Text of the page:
Methods (and functions) should (and often must) also be declared before used. If the method declaration is fully defined within the class body (as in Java), you are done; otherwise you need a "prototype" for the method in the class body, and the rest of it later, outside. Functions (not in any class) are required to have prototypes before they are fully defined with code. A prototype is everything in the function specification up to but not including the first brace, followed by a semicolon. In the following example, the first line is a prototype (declaration), the second line is the definition:

int MyMax(int a, int b);
int MyMax(int a, int b) {if (a>b) return a; else return b;}
Although in this example the prototype is right before the definition (which is perfectly legal C/C++), normally you would put the prototype in the header file, and the definition in the main file. Then all the other program files that need to call this function can #include the same header file and have the declaration available. The linker will subsequently connect up all the calls in all the code files to the definition code in this file. If the program file you are putting this in is "MyProg.cpp" then its corresponding header file would by convention be "MyProg.h". The suffix tells the compiler what your intentions are: ".c" is C (not C++, which has slightly different compilation rules), ".cc" and ".cpp" are both widely accepted suffixes for C++, and ".h" is typically used for headers in both C and C++. Unlike Java, the rest of the file name has no significance to the C/C++ compiler; you can use any name you like, but it's a good practice to use the Java convention of naming the file for its class anyway, just to keep the confusion factor down.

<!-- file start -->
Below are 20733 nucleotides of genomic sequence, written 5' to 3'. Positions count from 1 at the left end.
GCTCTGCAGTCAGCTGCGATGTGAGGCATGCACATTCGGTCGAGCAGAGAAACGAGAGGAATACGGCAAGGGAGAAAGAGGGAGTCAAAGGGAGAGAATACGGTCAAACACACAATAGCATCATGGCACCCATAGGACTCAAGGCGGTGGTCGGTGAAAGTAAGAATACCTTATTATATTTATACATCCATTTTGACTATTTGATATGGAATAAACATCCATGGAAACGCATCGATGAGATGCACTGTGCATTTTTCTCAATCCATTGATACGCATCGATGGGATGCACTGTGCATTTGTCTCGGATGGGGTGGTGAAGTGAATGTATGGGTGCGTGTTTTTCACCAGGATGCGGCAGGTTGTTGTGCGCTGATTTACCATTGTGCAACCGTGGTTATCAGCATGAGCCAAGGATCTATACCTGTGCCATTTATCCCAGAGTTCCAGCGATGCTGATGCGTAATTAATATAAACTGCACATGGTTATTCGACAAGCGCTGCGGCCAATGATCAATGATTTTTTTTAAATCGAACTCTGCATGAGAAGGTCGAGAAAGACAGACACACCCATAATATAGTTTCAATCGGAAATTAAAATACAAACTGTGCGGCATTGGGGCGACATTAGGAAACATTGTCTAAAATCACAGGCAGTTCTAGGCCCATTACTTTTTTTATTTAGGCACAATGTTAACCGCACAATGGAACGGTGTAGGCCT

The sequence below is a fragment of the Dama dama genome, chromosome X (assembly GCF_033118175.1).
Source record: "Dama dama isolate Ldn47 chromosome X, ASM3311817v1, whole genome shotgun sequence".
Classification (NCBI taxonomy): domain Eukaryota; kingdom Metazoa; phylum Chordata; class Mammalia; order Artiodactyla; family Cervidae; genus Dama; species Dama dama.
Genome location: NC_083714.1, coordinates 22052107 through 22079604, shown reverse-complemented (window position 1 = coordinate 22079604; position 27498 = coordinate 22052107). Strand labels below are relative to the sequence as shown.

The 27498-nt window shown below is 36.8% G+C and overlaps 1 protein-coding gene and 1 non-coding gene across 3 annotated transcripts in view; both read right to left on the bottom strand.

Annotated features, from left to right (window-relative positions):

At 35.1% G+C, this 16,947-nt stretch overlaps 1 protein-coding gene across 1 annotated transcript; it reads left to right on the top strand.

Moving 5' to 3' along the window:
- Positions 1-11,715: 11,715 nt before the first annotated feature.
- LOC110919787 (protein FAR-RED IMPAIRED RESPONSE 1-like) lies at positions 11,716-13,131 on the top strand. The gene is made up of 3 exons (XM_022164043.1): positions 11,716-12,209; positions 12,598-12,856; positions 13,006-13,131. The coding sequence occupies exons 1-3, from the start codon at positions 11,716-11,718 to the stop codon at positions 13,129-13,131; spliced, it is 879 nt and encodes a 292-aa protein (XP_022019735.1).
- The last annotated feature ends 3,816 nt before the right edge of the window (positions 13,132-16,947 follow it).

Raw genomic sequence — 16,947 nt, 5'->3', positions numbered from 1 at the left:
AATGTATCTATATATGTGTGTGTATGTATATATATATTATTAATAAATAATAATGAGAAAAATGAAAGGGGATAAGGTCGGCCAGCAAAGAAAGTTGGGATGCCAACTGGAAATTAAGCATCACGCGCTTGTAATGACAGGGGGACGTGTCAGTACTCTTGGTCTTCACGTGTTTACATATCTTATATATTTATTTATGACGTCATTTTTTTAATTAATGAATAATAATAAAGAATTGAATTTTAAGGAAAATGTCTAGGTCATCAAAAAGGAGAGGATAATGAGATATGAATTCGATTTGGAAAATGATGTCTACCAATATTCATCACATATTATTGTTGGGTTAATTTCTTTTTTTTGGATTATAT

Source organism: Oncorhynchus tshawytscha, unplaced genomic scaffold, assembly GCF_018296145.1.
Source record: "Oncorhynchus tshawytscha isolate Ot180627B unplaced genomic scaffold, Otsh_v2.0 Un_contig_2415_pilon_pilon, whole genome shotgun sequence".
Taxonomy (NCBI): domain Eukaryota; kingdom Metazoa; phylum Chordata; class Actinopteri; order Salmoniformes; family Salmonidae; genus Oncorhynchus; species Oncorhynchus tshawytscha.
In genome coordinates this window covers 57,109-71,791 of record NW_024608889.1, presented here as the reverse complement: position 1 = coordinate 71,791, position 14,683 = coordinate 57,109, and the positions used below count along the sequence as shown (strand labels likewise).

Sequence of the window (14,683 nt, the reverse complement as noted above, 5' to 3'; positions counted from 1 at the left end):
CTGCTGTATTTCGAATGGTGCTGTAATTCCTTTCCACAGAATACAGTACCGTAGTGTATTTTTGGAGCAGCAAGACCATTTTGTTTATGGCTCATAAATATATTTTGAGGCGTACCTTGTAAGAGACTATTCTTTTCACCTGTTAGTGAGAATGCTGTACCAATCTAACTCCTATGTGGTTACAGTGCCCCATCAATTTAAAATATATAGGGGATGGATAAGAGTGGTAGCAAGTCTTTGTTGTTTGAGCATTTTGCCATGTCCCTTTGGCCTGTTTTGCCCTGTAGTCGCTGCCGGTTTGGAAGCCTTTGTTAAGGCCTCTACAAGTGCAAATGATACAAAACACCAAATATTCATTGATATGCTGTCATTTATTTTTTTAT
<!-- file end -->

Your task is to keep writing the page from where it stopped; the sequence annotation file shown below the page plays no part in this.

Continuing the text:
You should be careful not to put into a header file any declarations that would cause compilation errors if they occurred twice in the same code, because it is perfectly legal (and often the case) for headers to #include other headers, which sometimes leads to duplications. Duplicate function prototypes and duplicate type specifications are not considered errors; duplicate variables (except extern) are errors. Therefore you should put type specifications (including classes) and function prototypes in header files, and the code for the methods and functions, as well as the non-instance variables in the ".cpp" files. Instance variables are declared within the class specification; that does not allocate memory for them until the class is used as the type of a global or local variable, so duplication of the class specification does not necessarily cause a compiler error. However, see #ifdef below for a way to eliminate duplications.

Radical changes

The rest of this discussion deals with the language features where Java has no counterpart in C/C++, or else it is so different that you cannot think of the two languages as being "the same, only different." We treat these differences in separate sections, first on the so-called "preprocessor commands", then pointers, and finally operator overloading and templates.